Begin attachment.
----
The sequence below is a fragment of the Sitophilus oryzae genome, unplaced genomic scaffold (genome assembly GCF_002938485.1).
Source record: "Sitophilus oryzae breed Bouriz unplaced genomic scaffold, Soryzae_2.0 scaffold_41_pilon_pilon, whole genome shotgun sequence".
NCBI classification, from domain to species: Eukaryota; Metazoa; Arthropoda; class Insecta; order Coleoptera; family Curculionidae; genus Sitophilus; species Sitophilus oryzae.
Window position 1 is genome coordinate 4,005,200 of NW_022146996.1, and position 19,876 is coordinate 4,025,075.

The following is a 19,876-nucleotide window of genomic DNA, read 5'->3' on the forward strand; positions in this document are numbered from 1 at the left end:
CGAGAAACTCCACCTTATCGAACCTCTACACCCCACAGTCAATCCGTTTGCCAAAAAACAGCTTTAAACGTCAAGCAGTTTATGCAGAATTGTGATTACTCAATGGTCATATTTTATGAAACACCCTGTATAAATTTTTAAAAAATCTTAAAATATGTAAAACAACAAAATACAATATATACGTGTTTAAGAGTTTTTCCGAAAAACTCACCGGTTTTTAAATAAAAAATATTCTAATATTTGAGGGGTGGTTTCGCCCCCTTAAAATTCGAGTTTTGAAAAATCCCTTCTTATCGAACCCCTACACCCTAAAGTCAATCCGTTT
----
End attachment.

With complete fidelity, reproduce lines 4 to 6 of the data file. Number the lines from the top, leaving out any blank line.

Window position 1 is genome coordinate 4,005,200 of NW_022146996.1, and position 19,876 is coordinate 4,025,075.

The following is a 19,876-nucleotide window of genomic DNA, read 5'->3' on the forward strand; positions in this document are numbered from 1 at the left end:
CGAGAAACTCCACCTTATCGAACCTCTACACCCCACAGTCAATCCGTTTGCCAAAAAACAGCTTTAAACGTCAAGCAGTTTATGCAGAATTGTGATTACTCAATGGTCATATTTTATGAAACACCCTGTATAAATTTTTAAAAAATCTTAAAATATGTAAAACAACAAAATACAATATATACGTGTTTAAGAGTTTTTCCGAAAAACTCACCGGTTTTTAAATAAAAAATATTCTAATATTTGAGGGGTGGTTTCGCCCCCTTAAAATTCGAGTTTTGAAAAATCCCTTCTTATCGAACCCCTACACCCTAAAGTCAATCCGTTT